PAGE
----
That said, the content will be greater on the website. The print publication has been scaled back to 20 volumes, but all 30 of the volumes initially planned for print publication will be on the website.
"It's a major commitment by the church and by the Larry H. Miller family who are helping to fund the project," said Smith, who noted that at any given time, five to eight employees are working on the website.
"And compared to similar documentary editing websites, in terms of both quality and the technology involved, the Joseph Smith Papers website is really spectacular," Grow said.
Visitors will observe this as they access the site and go to the "Papers" tab, what Smith characterizes as the "meat of the project," the documents themselves. Here, one sees links to the seven series in the project: Documents, Journals, Administrative Records, Revelations and Translations, Histories, Legal and Business Records, and Other Contemporary Papers.
Clicking on the "Journals" link, one is taken to links to journals from 1832 to 1839, later journals, and an assortment of related materials, such as introductory text published in the letterpress volumes.
Going to the link for the Prophet's 1832-34 journal, one sees a digital scan of the cover the journal, with Joseph's own signature.
Moving to the first page, one sees his handwritten words:
"Joseph Smith Jrs Book for Record Baught on the 27th of November 1832 for the purpose to keep a minute account of all things that come under my obsevation &c— —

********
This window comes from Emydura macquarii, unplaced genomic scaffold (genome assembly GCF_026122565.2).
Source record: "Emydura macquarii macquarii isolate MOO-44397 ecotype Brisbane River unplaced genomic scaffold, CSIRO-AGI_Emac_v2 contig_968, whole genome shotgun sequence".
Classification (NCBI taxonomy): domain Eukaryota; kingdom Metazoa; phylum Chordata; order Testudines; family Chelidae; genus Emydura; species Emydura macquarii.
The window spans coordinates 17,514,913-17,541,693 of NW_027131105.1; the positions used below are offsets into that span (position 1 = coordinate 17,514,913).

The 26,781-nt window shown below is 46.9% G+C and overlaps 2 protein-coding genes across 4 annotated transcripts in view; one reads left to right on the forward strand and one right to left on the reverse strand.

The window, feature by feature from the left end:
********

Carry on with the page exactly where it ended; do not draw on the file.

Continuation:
oh may God grant that I may be directed in all my thaughts O bless thy Servent Amen"
The words of each page may be easily read, because they are transcribed on the right side of the screen with Joseph's own handwriting designated in boldface type.
Clicking on the image itself, one can zoom in on the handwriting and view it in minute detail displayed in high resolution.
From the home page, the website visitor can click on the "Reference" tab, which pulls up a set of four links to people, places, events and topics in the Joseph Smith Papers. A fifth link, "Library," grants access to interesting pictures, such as a modern aerial photograph of Adam-Ondi-Ahman in Missouri and 1907 George Edward Anderson photo of the temple lot in Far West, Mo.
Of course, with computer technology, the Joseph Smith Papers content is electronically searchable with speed and convenience not possible in a printed volume, with links from text to glossary terms, biographical notes, place names, etc.
"It's the same information as in the printed volumes but available at the click of a mouse rather than having to look to the back of the book," Smith noted.
Beyond the boon to scholarly and casual research, the website brings a personal connection to history heretofore not possible for most people.
"I think there is a real power for people to confront the documents firsthand," Grow said. "I think it's powerful for people to be able to look at Joseph Smith's revelations in the original handwriting in which they were recorded, or to read some of the early letters from Joseph Smith or look at some of the minute books and get a sense of the early church meetings. I think it's really powerful for people to do that in a way that only a very small fraction of church members have ever been able to do up to now."
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